Tyra Banks Faces Backlash As Former ‘ANTM’ Contestant Claims She Was Only Paid $40 a Day

by Shine My Crown Staff

Tyra Banks just can’t seem to catch a break these days.

If she isn’t being dragged online for her outfits on “America’s Got Talent,” and “Dancing With The Stars,” her time as a judge on the 90s reality television show, “America’s Next Top Model,” keeps coming back to haunt her.

The show was harsh. Will ordering models to carry out off-the-wall and sometimes humiliating tasks to build up their portfolio, Banks insisted that the harshness of the tasks and of the judging was a true reflection of what it’s like behind the scenes in the fashion world.

This week, Banks hit the headlines again after a former contestant claims she was paid just $40 a day to appear on the show.

“$40 a day, no residuals, and we had to pay for food,” Sarah Hartshorne tweeted.

The tweet received a lot of traction — but being paid little to nothing to take part in reality television shows is common. For instance, contestants on “The Bachelor” are not paid for their time on the show.

A weekly stipend is usually paid to contestants of such shows but ultimately, there are no huge payouts for them unless they make it all the way to the end or win the show. If they are able to flip their fame into something bigger when the show is over… all the better.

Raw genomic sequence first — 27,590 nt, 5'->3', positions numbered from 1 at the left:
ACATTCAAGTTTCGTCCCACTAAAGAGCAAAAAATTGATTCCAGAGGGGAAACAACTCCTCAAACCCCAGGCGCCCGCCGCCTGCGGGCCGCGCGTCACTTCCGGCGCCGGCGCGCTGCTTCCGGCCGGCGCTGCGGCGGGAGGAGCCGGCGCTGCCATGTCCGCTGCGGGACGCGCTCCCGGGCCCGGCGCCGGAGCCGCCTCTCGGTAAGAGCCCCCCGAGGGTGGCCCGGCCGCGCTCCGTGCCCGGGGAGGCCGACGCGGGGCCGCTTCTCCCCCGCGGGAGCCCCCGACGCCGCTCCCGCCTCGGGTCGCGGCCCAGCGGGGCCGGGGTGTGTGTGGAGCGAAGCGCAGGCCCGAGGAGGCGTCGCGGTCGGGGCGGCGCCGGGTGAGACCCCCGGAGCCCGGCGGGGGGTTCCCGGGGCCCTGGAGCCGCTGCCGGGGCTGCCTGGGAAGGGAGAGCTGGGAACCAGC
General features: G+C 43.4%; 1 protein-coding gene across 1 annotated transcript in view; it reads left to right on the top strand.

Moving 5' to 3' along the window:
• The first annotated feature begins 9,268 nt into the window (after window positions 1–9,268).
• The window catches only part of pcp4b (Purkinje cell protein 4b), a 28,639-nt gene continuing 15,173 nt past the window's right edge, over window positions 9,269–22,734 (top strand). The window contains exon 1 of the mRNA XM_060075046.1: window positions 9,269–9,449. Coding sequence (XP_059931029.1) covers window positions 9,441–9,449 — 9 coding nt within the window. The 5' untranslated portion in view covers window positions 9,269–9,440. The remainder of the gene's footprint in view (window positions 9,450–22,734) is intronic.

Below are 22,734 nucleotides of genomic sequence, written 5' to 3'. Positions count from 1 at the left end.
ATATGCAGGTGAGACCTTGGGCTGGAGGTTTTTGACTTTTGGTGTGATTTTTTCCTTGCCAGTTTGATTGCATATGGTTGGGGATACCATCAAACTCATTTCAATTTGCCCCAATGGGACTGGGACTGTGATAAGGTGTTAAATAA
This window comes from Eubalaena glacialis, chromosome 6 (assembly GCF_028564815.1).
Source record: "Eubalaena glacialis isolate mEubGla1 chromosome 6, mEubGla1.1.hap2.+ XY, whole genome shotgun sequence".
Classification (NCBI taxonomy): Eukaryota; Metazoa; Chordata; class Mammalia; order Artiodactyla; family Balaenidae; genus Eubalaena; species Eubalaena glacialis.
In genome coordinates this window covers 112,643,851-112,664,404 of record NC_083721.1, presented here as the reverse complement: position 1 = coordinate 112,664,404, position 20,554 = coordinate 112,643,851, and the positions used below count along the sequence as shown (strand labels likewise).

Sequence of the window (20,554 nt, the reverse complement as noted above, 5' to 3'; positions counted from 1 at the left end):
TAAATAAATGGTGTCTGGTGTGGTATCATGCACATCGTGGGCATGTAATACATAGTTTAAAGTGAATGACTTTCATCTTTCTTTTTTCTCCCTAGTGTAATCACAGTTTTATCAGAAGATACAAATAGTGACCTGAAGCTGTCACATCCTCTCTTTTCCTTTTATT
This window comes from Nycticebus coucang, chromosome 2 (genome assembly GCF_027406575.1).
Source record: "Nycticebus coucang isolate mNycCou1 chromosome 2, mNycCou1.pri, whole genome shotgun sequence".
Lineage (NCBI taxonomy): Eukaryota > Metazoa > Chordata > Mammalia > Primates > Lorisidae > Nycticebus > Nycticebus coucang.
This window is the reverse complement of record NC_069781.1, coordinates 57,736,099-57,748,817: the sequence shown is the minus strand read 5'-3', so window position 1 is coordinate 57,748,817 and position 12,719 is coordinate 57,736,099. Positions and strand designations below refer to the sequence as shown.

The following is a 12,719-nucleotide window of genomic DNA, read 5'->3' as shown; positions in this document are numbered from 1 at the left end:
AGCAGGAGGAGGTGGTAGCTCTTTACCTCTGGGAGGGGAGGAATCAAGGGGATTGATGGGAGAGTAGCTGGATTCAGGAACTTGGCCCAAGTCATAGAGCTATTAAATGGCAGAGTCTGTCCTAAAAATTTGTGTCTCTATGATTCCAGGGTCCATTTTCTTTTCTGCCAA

In a 2017 interview with Entertainment Weekly, Banks revealed she almost walked away from the show more than a decade ago. She ultimately changed her mind.

Whatever people think of Banks, diversity and spotlighting the wide range of Black beauty was always at the forefront of her mind.

“It starts with my personal journey of being a black woman, first of all, in the fashion industry. Even though I was a successful supermodel, I was hearing ‘no’ quite often,” she said at the time.

“Being curvy and not having a body that was a cookie-cutter [shape]… [I had to figure] out how to pivot my career to make my curves work for me. Being Black and being curvy made me empathize with people who didn’t fit the cookie cutter. Whether it’s the girl with alabaster skin and red, frizzy hair with freckles all over her face to a girl with Ebony’s skin and close-cropped hair and features she didn’t feel were considered beautiful in society. In putting these girls on the show and saying, ‘You are beautiful,’ I wasn’t necessarily telling them they were beautiful; I was using them as a vessel to tell millions of girls around the world who looked like them that they were beautiful.”

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